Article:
Featured Research

from universities, journals, and other organizations

Low rate of cholesterol testing for children, adolescents

Date:
May 4, 2014
Source:
The JAMA Network Journals
Summary:
Although some guidelines recommend lipid screening for children and adolescents of certain ages, data indicate that only about 3 percent are having their cholesterol tested during health visits, according to a study. Abnormal lipid values occur in 1 in 5 U.S. children and adolescents, and are associated with cardiovascular disease in adulthood.

Although some guidelines recommend lipid screening for children and adolescents of certain ages, data indicate that only about 3 percent are having their cholesterol tested during health visits, according to a study in the May 7 issue of JAMA, a theme issue on child health. This issue is being released early to coincide with the Pediatric Academic Societies Annual Meeting.

Abnormal lipid values occur in 1 in 5 U.S. children and adolescents, and are associated with cardiovascular disease in adulthood. Universal pediatric lipid screening is advised by the National Heart, Lung, and Blood Institute (NHLBI) for those ages 9 to 11 years and 17 to 21 years, in addition to the selective screening advised by the American Academy of Pediatrics (AAP) and the American Heart Association. In contrast, the U.S. Preventive Services Task Force (USPSTF) did not find sufficient evidence to recommend any pediatric lipid screening, according to background information in the article.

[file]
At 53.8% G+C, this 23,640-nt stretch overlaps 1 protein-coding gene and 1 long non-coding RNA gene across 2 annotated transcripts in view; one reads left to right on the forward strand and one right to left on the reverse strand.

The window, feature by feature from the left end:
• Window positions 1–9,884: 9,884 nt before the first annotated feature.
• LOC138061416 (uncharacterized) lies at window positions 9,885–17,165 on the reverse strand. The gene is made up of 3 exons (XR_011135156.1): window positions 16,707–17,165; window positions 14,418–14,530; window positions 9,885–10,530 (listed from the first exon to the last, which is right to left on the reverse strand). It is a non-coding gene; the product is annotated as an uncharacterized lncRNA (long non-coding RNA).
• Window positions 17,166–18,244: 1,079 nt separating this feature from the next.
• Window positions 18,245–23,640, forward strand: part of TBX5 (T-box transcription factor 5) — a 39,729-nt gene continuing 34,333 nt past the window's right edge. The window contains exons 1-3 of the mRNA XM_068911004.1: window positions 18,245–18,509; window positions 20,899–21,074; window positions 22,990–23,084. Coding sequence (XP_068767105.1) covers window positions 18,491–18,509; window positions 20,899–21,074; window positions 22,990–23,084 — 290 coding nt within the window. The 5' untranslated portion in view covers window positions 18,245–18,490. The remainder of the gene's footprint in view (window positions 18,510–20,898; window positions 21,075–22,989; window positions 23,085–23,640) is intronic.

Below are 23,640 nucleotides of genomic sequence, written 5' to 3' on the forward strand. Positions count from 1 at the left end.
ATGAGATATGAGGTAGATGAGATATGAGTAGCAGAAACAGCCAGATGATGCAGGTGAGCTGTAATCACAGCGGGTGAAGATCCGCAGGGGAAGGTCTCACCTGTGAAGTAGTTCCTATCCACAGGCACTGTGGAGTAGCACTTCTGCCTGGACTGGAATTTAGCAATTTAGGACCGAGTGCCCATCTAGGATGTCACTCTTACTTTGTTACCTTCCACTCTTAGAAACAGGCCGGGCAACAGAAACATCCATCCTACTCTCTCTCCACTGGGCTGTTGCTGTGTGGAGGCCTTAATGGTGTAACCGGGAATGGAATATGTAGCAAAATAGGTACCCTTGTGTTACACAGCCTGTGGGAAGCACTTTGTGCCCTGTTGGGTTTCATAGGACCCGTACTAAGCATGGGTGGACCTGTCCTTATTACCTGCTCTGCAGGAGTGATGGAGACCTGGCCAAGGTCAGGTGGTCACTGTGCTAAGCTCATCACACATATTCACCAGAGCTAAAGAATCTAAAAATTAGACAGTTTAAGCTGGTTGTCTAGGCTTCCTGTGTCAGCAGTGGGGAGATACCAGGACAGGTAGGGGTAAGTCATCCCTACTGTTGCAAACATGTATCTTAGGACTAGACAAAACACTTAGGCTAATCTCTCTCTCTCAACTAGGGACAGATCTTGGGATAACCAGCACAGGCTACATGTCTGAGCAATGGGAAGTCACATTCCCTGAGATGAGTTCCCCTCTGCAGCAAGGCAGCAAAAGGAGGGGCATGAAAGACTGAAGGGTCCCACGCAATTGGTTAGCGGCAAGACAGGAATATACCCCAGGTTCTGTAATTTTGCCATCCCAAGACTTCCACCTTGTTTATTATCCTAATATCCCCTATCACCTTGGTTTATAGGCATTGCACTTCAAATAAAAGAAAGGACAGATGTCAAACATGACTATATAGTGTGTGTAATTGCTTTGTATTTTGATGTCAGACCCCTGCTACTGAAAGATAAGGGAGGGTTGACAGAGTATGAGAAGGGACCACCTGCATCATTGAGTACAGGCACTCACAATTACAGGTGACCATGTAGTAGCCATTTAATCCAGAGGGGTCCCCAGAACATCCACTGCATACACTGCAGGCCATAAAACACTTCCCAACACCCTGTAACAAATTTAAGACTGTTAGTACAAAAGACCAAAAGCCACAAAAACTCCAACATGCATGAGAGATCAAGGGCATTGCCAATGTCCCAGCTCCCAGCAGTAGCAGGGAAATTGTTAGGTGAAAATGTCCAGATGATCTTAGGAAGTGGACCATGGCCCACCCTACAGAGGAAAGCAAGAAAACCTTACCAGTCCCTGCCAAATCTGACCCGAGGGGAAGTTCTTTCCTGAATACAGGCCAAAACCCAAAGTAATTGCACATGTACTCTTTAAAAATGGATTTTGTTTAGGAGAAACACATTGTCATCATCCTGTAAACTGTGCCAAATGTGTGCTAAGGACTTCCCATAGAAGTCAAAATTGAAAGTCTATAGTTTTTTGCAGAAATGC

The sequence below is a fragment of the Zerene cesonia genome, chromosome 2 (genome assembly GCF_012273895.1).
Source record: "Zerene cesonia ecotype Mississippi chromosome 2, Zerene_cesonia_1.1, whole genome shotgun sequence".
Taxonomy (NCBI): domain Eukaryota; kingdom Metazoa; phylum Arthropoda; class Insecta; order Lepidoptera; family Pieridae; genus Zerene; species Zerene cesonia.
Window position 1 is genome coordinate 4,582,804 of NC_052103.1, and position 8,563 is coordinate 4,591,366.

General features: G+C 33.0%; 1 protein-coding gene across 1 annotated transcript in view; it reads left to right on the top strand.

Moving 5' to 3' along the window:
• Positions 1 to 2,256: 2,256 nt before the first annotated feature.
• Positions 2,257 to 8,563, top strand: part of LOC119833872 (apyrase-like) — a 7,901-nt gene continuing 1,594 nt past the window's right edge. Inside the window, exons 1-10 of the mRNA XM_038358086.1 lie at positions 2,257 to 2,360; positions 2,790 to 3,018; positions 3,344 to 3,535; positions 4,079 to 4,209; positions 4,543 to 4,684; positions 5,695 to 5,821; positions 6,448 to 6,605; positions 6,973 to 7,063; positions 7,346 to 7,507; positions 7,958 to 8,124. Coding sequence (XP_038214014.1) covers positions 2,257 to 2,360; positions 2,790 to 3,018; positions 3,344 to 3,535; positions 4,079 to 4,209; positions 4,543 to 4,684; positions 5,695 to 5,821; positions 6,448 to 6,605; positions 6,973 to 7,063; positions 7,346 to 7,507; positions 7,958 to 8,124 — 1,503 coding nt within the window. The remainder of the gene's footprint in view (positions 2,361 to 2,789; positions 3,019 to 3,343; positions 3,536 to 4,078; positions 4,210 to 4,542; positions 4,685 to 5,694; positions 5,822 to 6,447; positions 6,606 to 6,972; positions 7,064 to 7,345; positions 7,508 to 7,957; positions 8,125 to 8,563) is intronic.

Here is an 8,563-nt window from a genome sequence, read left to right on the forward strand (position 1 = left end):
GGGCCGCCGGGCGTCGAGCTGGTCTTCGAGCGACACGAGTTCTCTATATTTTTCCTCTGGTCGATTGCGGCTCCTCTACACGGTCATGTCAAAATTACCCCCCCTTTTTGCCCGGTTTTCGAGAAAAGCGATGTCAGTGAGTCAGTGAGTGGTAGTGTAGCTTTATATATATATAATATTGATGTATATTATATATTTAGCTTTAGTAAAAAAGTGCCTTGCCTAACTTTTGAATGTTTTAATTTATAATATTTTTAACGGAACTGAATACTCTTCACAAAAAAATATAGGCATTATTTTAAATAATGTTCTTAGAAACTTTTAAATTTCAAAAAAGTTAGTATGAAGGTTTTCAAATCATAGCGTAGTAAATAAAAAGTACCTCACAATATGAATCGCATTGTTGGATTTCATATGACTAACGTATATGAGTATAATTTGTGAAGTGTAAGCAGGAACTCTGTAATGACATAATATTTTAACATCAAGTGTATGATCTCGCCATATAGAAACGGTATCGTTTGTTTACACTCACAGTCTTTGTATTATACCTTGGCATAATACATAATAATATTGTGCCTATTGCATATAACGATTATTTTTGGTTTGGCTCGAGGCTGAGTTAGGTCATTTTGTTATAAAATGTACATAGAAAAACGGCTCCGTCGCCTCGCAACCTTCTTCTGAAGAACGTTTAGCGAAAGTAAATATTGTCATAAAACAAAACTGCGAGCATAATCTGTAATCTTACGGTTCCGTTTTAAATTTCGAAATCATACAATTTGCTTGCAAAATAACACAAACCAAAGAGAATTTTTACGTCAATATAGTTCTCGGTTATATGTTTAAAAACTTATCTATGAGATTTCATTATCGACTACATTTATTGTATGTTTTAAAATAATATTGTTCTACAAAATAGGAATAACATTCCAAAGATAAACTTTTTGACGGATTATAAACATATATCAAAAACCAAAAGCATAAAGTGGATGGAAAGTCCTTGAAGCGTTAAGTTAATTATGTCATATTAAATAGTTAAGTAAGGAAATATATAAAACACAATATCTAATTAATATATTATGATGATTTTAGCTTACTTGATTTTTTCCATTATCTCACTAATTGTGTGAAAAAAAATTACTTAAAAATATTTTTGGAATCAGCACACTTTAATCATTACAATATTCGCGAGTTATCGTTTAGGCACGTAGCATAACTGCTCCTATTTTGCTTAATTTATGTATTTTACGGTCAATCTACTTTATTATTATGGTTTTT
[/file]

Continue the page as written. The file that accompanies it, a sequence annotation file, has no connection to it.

Samuel R. Vinci, B.A., of Boston Children's Hospital, and colleagues examined rates and trends in cholesterol testing, including before and after the 2007 USPSTF and 2008 AAP cholesterol statements. For this analysis, the researchers used patient data from the National Ambulatory Medical Care Survey, which provides nationally representative estimates.

During the period from 1995 through 2010, clinicians ordered cholesterol testing at 3.4 percent of 10,159 health maintenance visits. Testing rates increased only slightly from 2.5 percent in 1995 to 3.2 percent in 2010. The authors note that applying the most recent 2011 NHLBI guidelines to 2009 U.S. census data, approximately 35 percent of patients would be eligible for lipid screening in any given year based on age (9-11 years and 17-21 years).

"Testing rates did not appear to increase after 2007-2008, perhaps reflecting the conflicting positions of the AAP and USPSTF," the authors conclude.


Story Source:

The above story is based on materials provided by The JAMA Network Journals. Note: Materials may be edited for content and length.


Journal Reference:

  1. Samuel R. Vinci, Sheryl L. Rifas-Shiman, Jennifer K. Cheng, Rebekah C. Mannix, Matthew W. Gillman, Sarah D. de Ferranti. Cholesterol Testing Among Children and Adolescents During Health Visits. JAMA, 2014; 311 (17): 1804 DOI: 10.1001/jama.2014.2410

Cite This Page:

The JAMA Network Journals. "Low rate of cholesterol testing for children, adolescents." ScienceDaily. ScienceDaily, 4 May 2014. <www.sciencedaily.com/releases/2014/05/140504095611.htm>.